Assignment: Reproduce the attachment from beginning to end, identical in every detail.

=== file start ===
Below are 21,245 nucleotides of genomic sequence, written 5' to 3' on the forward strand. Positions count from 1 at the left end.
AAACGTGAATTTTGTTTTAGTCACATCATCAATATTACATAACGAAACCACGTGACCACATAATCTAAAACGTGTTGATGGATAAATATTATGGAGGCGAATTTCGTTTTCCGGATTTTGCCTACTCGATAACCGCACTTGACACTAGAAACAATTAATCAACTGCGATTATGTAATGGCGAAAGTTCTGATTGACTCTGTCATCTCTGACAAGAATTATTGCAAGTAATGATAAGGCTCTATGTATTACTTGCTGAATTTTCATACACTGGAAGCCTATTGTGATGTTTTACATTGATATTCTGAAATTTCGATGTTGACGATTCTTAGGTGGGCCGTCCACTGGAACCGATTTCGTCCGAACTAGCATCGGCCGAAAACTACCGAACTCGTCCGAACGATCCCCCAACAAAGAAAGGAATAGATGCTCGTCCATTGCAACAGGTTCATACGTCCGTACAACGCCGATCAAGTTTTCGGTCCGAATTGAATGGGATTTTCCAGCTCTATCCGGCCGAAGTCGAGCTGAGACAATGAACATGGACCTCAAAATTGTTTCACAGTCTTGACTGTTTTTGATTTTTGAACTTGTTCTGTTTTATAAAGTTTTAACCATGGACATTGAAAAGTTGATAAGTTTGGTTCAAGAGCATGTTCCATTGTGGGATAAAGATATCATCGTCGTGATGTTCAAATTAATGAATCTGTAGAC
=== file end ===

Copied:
Below are 21,245 nucleotides of genomic sequence, written 5' to 3' on the forward strand. Positions count from 1 at the left end.
AAACGTGAATTTTGTTTTAGTCACATCATCAATATTACATAACGAAACCACGTGACCACATAATCTAAAACGTGTTGATGGATAAATATTATGGAGGCGAATTTCGTTTTCCGGATTTTGCCTACTCGATAACCGCACTTGACACTAGAAACAATTAATCAACTGCGATTATGTAATGGCGAAAGTTCTGATTGACTCTGTCATCTCTGACAAGAATTATTGCAAGTAATGATAAGGCTCTATGTATTACTTGCTGAATTTTCATACACTGGAAGCCTATTGTGATGTTTTACATTGATATTCTGAAATTTCGATGTTGACGATTCTTAGGTGGGCCGTCCACTGGAACCGATTTCGTCCGAACTAGCATCGGCCGAAAACTACCGAACTCGTCCGAACGATCCCCCAACAAAGAAAGGAATAGATGCTCGTCCATTGCAACAGGTTCATACGTCCGTACAACGCCGATCAAGTTTTCGGTCCGAATTGAATGGGATTTTCCAGCTCTATCCGGCCGAAGTCGAGCTGAGACAATGAACATGGACCTCAAAATTGTTTCACAGTCTTGACTGTTTTTGATTTTTGAACTTGTTCTGTTTTATAAAGTTTTAACCATGGACATTGAAAAGTTGATAAGTTTGGTTCAAGAGCATGTTCCATTGTGGGATAAAGATATCATCGTCGTGATGTTCAAATTAATGAATCTGTAGAC